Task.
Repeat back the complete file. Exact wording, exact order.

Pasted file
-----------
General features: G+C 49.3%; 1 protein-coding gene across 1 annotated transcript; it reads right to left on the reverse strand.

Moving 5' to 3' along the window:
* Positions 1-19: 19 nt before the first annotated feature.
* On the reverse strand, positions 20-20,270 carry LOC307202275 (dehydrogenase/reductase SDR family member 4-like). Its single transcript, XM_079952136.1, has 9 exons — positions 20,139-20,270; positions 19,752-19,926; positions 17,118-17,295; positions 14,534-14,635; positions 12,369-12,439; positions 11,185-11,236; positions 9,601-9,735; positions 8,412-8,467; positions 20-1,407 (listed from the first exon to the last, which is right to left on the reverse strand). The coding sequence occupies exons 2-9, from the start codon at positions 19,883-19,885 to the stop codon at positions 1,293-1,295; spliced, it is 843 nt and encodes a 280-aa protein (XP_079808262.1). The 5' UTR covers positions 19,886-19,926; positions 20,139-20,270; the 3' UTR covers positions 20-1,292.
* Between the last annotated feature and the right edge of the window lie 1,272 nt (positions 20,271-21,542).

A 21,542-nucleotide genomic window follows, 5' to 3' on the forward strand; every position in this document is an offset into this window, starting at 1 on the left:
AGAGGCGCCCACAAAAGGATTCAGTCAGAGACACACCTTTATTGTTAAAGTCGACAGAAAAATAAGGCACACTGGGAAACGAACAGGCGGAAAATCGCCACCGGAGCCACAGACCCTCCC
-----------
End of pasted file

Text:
General features: G+C 49.3%; 1 protein-coding gene across 1 annotated transcript; it reads right to left on the reverse strand.

Moving 5' to 3' along the window:
* Positions 1-19: 19 nt before the first annotated feature.
* On the reverse strand, positions 20-20,270 carry LOC307202275 (dehydrogenase/reductase SDR family member 4-like). Its single transcript, XM_079952136.1, has 9 exons — positions 20,139-20,270; positions 19,752-19,926; positions 17,118-17,295; positions 14,534-14,635; positions 12,369-12,439; positions 11,185-11,236; positions 9,601-9,735; positions 8,412-8,467; positions 20-1,407 (listed from the first exon to the last, which is right to left on the reverse strand). The coding sequence occupies exons 2-9, from the start codon at positions 19,883-19,885 to the stop codon at positions 1,293-1,295; spliced, it is 843 nt and encodes a 280-aa protein (XP_079808262.1). The 5' UTR covers positions 19,886-19,926; positions 20,139-20,270; the 3' UTR covers positions 20-1,292.
* Between the last annotated feature and the right edge of the window lie 1,272 nt (positions 20,271-21,542).

A 21,542-nucleotide genomic window follows, 5' to 3' on the forward strand; every position in this document is an offset into this window, starting at 1 on the left:
AGAGGCGCCCACAAAAGGATTCAGTCAGAGACACACCTTTATTGTTAAAGTCGACAGAAAAATAAGGCACACTGGGAAACGAACAGGCGGAAAATCGCCACCGGAGCCACAGACCCTCCC